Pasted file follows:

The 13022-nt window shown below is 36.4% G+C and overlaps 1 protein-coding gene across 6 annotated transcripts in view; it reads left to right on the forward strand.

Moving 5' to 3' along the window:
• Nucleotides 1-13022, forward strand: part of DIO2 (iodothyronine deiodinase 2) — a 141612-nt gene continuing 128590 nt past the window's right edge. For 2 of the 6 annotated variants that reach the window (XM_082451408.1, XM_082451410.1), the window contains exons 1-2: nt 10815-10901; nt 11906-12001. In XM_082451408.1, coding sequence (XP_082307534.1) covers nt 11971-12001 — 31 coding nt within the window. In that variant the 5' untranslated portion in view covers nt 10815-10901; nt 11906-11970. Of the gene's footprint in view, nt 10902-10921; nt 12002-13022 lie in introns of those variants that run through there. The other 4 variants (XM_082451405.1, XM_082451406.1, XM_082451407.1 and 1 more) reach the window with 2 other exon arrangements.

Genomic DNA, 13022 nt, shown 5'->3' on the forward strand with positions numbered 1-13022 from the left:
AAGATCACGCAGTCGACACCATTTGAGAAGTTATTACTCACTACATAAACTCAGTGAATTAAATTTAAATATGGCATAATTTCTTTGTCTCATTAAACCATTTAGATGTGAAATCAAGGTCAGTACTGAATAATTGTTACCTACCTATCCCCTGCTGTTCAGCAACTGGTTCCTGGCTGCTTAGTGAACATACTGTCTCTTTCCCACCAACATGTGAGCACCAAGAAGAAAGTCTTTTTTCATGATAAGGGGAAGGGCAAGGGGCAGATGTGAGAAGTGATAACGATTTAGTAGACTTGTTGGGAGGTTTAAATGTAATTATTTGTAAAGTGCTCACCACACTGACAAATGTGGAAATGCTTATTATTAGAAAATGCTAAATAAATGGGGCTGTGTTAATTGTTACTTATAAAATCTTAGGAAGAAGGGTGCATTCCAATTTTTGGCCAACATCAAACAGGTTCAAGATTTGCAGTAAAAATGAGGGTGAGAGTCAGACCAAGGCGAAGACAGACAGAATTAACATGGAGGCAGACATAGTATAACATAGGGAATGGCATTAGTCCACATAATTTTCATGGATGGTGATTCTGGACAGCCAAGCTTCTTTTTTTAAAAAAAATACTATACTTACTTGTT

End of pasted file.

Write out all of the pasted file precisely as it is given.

The 13022-nt window shown below is 36.4% G+C and overlaps 1 protein-coding gene across 6 annotated transcripts in view; it reads left to right on the forward strand.

Moving 5' to 3' along the window:
• Nucleotides 1-13022, forward strand: part of DIO2 (iodothyronine deiodinase 2) — a 141612-nt gene continuing 128590 nt past the window's right edge. For 2 of the 6 annotated variants that reach the window (XM_082451408.1, XM_082451410.1), the window contains exons 1-2: nt 10815-10901; nt 11906-12001. In XM_082451408.1, coding sequence (XP_082307534.1) covers nt 11971-12001 — 31 coding nt within the window. In that variant the 5' untranslated portion in view covers nt 10815-10901; nt 11906-11970. Of the gene's footprint in view, nt 10902-10921; nt 12002-13022 lie in introns of those variants that run through there. The other 4 variants (XM_082451405.1, XM_082451406.1, XM_082451407.1 and 1 more) reach the window with 2 other exon arrangements.

Genomic DNA, 13022 nt, shown 5'->3' on the forward strand with positions numbered 1-13022 from the left:
AAGATCACGCAGTCGACACCATTTGAGAAGTTATTACTCACTACATAAACTCAGTGAATTAAATTTAAATATGGCATAATTTCTTTGTCTCATTAAACCATTTAGATGTGAAATCAAGGTCAGTACTGAATAATTGTTACCTACCTATCCCCTGCTGTTCAGCAACTGGTTCCTGGCTGCTTAGTGAACATACTGTCTCTTTCCCACCAACATGTGAGCACCAAGAAGAAAGTCTTTTTTCATGATAAGGGGAAGGGCAAGGGGCAGATGTGAGAAGTGATAACGATTTAGTAGACTTGTTGGGAGGTTTAAATGTAATTATTTGTAAAGTGCTCACCACACTGACAAATGTGGAAATGCTTATTATTAGAAAATGCTAAATAAATGGGGCTGTGTTAATTGTTACTTATAAAATCTTAGGAAGAAGGGTGCATTCCAATTTTTGGCCAACATCAAACAGGTTCAAGATTTGCAGTAAAAATGAGGGTGAGAGTCAGACCAAGGCGAAGACAGACAGAATTAACATGGAGGCAGACATAGTATAACATAGGGAATGGCATTAGTCCACATAATTTTCATGGATGGTGATTCTGGACAGCCAAGCTTCTTTTTTTAAAAAAAATACTATACTTACTTGTT